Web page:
After hearing his name bandied about in trade speculation over the summer, Kris Dunn really didn’t know what to expect when he reported for training camp back in September.

The Bulls signed Tomas Satoransky as a free agent to be the presumptive starter at point guard, and used the seventh overall pick in the 2019 draft to select North Carolina point guard Coby White. The Bulls also brought back veterans Ryan Arcidiacono and Shaq Harrison to compete for minutes in the backcourt rotation.

Instead of complaining about losing his starting job, Dunn just kept working hard and made the most of his minutes, developing a good on-court chemistry with White on the Bulls’ second unit. And, when injuries sidelined small forwards Otto Porter Jr. and Chandler Hutchison, Jim Boylen turned to Dunn as his de facto starter at the position, assigning him to guard the opposing team’s best perimeter scorer.

Dunn has responded with some of the most efficient play of his NBA career. His overall numbers don’t jump off the page, except in the steals category where he leads the league in total steals with 58 and is tied for third with an average of 2.0 per game. His ability to pressure the ball disrupts opposing team’s offenses, helping the Bulls rise to ninth in defensive rating.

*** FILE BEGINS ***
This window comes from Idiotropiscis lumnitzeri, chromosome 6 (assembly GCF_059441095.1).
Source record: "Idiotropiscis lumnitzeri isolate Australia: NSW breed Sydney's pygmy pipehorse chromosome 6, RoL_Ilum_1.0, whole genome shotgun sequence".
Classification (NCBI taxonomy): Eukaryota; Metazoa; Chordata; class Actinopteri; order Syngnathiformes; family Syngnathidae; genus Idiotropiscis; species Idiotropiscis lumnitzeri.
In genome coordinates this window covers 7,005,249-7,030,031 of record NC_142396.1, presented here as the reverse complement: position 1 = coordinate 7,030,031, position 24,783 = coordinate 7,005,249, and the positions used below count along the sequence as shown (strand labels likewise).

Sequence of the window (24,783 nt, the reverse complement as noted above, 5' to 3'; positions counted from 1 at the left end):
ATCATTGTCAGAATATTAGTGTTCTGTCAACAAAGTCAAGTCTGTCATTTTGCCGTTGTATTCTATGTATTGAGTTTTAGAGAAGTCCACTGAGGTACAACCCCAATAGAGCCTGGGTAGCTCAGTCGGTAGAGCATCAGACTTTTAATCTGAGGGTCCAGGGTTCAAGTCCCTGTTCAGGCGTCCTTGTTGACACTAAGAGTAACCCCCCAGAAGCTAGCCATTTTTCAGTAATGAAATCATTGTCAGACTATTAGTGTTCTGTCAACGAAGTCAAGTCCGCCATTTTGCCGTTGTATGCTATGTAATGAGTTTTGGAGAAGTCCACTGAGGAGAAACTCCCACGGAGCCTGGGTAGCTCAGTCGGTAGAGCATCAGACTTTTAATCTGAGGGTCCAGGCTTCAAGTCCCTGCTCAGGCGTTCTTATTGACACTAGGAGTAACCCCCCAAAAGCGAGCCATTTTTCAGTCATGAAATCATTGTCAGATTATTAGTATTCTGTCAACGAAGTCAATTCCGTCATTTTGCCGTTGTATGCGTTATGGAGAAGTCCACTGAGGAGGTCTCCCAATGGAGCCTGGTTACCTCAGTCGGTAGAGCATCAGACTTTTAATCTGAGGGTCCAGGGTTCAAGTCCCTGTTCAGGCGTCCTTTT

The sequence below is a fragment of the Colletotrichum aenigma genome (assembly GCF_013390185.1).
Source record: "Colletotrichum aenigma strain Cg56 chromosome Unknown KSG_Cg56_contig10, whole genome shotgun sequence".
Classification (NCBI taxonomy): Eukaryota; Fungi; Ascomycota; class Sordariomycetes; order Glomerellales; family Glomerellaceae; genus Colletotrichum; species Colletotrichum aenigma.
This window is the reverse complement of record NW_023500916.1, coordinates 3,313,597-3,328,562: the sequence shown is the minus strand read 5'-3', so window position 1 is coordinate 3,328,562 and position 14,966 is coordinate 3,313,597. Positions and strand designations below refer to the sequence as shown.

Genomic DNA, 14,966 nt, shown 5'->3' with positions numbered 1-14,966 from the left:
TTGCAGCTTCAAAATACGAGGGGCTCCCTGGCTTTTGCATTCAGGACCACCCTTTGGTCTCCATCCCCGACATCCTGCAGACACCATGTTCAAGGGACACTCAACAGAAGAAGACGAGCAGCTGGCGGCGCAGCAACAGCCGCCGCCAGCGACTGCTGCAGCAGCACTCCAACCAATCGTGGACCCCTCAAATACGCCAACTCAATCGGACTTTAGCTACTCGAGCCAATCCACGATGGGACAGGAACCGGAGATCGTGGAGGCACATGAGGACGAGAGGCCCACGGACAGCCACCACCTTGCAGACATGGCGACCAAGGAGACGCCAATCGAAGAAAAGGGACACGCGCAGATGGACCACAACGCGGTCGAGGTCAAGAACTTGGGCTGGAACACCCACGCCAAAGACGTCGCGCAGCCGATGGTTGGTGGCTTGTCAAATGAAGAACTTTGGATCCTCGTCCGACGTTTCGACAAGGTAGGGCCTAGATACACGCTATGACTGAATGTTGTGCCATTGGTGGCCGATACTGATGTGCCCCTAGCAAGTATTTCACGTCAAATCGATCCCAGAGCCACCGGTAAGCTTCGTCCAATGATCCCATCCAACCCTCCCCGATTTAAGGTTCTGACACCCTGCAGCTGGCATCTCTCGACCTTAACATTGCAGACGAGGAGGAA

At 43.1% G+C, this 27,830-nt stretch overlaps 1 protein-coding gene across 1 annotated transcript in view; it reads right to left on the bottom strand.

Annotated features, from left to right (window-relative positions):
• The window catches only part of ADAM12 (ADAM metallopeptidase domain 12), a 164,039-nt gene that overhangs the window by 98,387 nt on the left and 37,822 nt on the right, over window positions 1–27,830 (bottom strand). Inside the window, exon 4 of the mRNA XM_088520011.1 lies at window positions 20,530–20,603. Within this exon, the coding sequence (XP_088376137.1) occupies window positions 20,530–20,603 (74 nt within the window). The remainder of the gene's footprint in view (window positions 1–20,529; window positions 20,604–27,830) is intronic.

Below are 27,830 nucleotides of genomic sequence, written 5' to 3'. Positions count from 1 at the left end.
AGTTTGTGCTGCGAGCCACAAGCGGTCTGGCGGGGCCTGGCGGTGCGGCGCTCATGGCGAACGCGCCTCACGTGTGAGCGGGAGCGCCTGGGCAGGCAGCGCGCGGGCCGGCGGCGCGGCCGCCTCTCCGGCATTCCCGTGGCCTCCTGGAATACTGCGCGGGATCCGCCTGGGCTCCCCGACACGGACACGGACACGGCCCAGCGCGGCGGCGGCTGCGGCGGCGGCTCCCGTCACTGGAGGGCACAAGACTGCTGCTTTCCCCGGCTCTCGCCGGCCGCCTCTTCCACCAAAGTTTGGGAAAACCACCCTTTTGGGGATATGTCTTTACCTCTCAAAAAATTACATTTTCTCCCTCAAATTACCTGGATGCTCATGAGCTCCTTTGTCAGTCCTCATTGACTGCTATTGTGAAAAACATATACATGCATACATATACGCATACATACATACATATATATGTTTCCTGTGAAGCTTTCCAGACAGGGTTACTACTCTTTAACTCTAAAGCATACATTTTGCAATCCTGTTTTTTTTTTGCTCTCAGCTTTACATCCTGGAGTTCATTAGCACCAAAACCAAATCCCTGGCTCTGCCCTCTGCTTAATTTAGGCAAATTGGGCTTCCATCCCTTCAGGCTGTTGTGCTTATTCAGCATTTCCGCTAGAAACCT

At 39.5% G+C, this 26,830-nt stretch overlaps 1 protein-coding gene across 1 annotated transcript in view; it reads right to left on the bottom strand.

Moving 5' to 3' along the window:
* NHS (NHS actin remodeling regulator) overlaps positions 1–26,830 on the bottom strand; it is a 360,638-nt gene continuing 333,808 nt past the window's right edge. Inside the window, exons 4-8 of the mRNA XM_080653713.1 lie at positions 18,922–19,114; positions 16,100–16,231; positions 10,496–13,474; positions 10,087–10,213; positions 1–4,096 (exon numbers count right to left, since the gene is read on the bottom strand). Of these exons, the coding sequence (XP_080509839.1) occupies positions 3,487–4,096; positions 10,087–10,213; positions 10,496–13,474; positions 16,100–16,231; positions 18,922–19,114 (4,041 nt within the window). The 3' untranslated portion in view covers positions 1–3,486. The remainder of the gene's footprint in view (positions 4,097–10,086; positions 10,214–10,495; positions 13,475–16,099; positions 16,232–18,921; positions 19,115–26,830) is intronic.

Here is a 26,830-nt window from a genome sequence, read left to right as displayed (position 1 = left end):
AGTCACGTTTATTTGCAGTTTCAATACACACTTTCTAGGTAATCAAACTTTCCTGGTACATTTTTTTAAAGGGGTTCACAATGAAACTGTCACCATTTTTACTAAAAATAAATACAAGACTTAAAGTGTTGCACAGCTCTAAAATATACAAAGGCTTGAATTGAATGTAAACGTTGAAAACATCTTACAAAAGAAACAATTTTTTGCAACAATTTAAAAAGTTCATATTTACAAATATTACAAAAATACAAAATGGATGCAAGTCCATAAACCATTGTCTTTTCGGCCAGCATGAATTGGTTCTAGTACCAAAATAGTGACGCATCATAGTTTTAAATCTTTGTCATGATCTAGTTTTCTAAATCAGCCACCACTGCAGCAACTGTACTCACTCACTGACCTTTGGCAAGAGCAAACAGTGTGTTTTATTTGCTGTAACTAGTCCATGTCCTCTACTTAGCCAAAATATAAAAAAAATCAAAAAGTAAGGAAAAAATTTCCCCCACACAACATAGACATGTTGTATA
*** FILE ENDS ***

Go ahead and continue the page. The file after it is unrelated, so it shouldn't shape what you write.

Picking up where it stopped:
So, what does that mean for Dunn’s future with the Bulls?

The fourth year pro will be a restricted free agent at season’s end since he didn’t sign an extension of his rookie deal before the October deadline. The Bulls will have the right to match any offer he receives on the free agent market, and it will be interesting to see what kind of contract the fifth overall pick in the 2016 draft will be able to command.

 

Of course, Dunn’s outstanding defensive play could also draw interest from contending teams before the February 6 trade deadline. Problem is, with Dunn’s upcoming free agency, the Bulls can’t expect to get a lot back in return. The front office will have to decide whether it’s worth trading the Bulls’ best defensive player for another team’s reserve or a second-round draft pick.

In the meantime, Dunn will continue to work hard to harass point guards and perimeter scorers around the league, hoping to keep the Bulls among the top-10 defensive teams. It can be a thankless job at times, but Kris Dunn is hoping it might carry him to a spot on one of the NBA’s All-Defensive teams at season’s end. 

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